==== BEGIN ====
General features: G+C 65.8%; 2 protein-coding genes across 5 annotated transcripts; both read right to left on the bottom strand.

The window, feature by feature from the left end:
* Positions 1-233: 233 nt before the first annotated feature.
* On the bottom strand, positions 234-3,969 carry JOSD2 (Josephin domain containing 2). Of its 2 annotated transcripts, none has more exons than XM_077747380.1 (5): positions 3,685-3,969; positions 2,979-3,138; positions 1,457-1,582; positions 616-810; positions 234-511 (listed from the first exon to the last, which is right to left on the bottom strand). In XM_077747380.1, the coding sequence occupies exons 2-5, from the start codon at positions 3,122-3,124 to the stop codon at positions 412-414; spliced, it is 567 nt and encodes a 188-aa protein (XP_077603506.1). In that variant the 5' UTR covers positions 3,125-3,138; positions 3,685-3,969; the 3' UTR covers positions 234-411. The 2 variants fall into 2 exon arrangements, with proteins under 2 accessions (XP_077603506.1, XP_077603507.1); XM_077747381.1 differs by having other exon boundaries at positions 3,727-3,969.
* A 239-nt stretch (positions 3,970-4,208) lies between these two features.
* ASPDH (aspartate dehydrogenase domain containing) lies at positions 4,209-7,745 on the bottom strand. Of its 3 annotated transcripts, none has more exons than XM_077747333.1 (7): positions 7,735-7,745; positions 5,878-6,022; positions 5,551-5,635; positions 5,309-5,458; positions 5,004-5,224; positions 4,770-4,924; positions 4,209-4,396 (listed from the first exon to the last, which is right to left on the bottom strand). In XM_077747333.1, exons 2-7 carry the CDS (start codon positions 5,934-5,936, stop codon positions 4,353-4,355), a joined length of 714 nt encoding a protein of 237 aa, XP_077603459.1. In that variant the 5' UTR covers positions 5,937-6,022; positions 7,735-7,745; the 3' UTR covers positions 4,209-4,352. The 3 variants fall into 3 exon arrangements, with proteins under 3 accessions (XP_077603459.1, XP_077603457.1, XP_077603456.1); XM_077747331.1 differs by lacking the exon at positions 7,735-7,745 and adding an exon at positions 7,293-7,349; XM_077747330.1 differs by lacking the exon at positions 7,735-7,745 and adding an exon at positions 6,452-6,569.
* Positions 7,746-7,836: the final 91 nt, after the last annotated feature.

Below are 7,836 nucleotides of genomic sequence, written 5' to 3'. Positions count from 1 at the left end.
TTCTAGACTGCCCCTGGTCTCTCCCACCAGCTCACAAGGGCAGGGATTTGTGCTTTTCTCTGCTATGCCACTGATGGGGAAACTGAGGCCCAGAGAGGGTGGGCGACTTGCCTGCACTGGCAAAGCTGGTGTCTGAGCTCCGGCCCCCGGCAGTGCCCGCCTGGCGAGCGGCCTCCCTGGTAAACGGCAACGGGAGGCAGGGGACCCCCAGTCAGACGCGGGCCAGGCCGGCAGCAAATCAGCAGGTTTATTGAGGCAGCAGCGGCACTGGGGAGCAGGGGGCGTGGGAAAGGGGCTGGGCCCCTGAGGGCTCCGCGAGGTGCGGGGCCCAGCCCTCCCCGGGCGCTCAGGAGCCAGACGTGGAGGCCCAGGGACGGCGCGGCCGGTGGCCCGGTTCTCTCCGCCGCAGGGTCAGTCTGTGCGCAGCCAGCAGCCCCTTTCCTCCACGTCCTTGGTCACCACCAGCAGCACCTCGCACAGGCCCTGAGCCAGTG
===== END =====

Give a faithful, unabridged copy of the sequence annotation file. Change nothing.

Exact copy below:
General features: G+C 65.8%; 2 protein-coding genes across 5 annotated transcripts; both read right to left on the bottom strand.

The window, feature by feature from the left end:
* Positions 1-233: 233 nt before the first annotated feature.
* On the bottom strand, positions 234-3,969 carry JOSD2 (Josephin domain containing 2). Of its 2 annotated transcripts, none has more exons than XM_077747380.1 (5): positions 3,685-3,969; positions 2,979-3,138; positions 1,457-1,582; positions 616-810; positions 234-511 (listed from the first exon to the last, which is right to left on the bottom strand). In XM_077747380.1, the coding sequence occupies exons 2-5, from the start codon at positions 3,122-3,124 to the stop codon at positions 412-414; spliced, it is 567 nt and encodes a 188-aa protein (XP_077603506.1). In that variant the 5' UTR covers positions 3,125-3,138; positions 3,685-3,969; the 3' UTR covers positions 234-411. The 2 variants fall into 2 exon arrangements, with proteins under 2 accessions (XP_077603506.1, XP_077603507.1); XM_077747381.1 differs by having other exon boundaries at positions 3,727-3,969.
* A 239-nt stretch (positions 3,970-4,208) lies between these two features.
* ASPDH (aspartate dehydrogenase domain containing) lies at positions 4,209-7,745 on the bottom strand. Of its 3 annotated transcripts, none has more exons than XM_077747333.1 (7): positions 7,735-7,745; positions 5,878-6,022; positions 5,551-5,635; positions 5,309-5,458; positions 5,004-5,224; positions 4,770-4,924; positions 4,209-4,396 (listed from the first exon to the last, which is right to left on the bottom strand). In XM_077747333.1, exons 2-7 carry the CDS (start codon positions 5,934-5,936, stop codon positions 4,353-4,355), a joined length of 714 nt encoding a protein of 237 aa, XP_077603459.1. In that variant the 5' UTR covers positions 5,937-6,022; positions 7,735-7,745; the 3' UTR covers positions 4,209-4,352. The 3 variants fall into 3 exon arrangements, with proteins under 3 accessions (XP_077603459.1, XP_077603457.1, XP_077603456.1); XM_077747331.1 differs by lacking the exon at positions 7,735-7,745 and adding an exon at positions 7,293-7,349; XM_077747330.1 differs by lacking the exon at positions 7,735-7,745 and adding an exon at positions 6,452-6,569.
* Positions 7,746-7,836: the final 91 nt, after the last annotated feature.

Below are 7,836 nucleotides of genomic sequence, written 5' to 3'. Positions count from 1 at the left end.
TTCTAGACTGCCCCTGGTCTCTCCCACCAGCTCACAAGGGCAGGGATTTGTGCTTTTCTCTGCTATGCCACTGATGGGGAAACTGAGGCCCAGAGAGGGTGGGCGACTTGCCTGCACTGGCAAAGCTGGTGTCTGAGCTCCGGCCCCCGGCAGTGCCCGCCTGGCGAGCGGCCTCCCTGGTAAACGGCAACGGGAGGCAGGGGACCCCCAGTCAGACGCGGGCCAGGCCGGCAGCAAATCAGCAGGTTTATTGAGGCAGCAGCGGCACTGGGGAGCAGGGGGCGTGGGAAAGGGGCTGGGCCCCTGAGGGCTCCGCGAGGTGCGGGGCCCAGCCCTCCCCGGGCGCTCAGGAGCCAGACGTGGAGGCCCAGGGACGGCGCGGCCGGTGGCCCGGTTCTCTCCGCCGCAGGGTCAGTCTGTGCGCAGCCAGCAGCCCCTTTCCTCCACGTCCTTGGTCACCACCAGCAGCACCTCGCACAGGCCCTGAGCCAGTG